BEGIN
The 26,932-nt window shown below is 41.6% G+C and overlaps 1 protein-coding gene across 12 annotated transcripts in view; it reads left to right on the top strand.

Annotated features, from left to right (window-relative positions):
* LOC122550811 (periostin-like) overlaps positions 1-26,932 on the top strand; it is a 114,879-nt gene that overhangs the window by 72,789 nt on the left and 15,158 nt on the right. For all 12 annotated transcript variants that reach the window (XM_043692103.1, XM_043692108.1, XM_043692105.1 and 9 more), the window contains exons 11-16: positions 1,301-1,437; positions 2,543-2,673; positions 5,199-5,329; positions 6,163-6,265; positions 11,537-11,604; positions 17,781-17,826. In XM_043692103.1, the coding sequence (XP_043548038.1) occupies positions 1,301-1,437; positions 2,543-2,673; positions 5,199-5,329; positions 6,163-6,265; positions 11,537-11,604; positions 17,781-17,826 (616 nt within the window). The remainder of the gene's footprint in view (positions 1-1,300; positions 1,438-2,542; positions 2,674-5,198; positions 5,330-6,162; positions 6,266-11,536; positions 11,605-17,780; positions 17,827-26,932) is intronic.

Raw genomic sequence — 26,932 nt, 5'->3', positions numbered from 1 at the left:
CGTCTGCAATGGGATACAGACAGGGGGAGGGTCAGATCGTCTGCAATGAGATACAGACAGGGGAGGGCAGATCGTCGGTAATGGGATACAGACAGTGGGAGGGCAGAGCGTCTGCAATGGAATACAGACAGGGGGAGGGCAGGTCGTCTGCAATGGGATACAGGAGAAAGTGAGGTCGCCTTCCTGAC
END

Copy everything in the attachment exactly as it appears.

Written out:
The 26,932-nt window shown below is 41.6% G+C and overlaps 1 protein-coding gene across 12 annotated transcripts in view; it reads left to right on the top strand.

Annotated features, from left to right (window-relative positions):
* LOC122550811 (periostin-like) overlaps positions 1-26,932 on the top strand; it is a 114,879-nt gene that overhangs the window by 72,789 nt on the left and 15,158 nt on the right. For all 12 annotated transcript variants that reach the window (XM_043692103.1, XM_043692108.1, XM_043692105.1 and 9 more), the window contains exons 11-16: positions 1,301-1,437; positions 2,543-2,673; positions 5,199-5,329; positions 6,163-6,265; positions 11,537-11,604; positions 17,781-17,826. In XM_043692103.1, the coding sequence (XP_043548038.1) occupies positions 1,301-1,437; positions 2,543-2,673; positions 5,199-5,329; positions 6,163-6,265; positions 11,537-11,604; positions 17,781-17,826 (616 nt within the window). The remainder of the gene's footprint in view (positions 1-1,300; positions 1,438-2,542; positions 2,674-5,198; positions 5,330-6,162; positions 6,266-11,536; positions 11,605-17,780; positions 17,827-26,932) is intronic.

Raw genomic sequence — 26,932 nt, 5'->3', positions numbered from 1 at the left:
CGTCTGCAATGGGATACAGACAGGGGGAGGGTCAGATCGTCTGCAATGAGATACAGACAGGGGAGGGCAGATCGTCGGTAATGGGATACAGACAGTGGGAGGGCAGAGCGTCTGCAATGGAATACAGACAGGGGGAGGGCAGGTCGTCTGCAATGGGATACAGGAGAAAGTGAGGTCGCCTTCCTGAC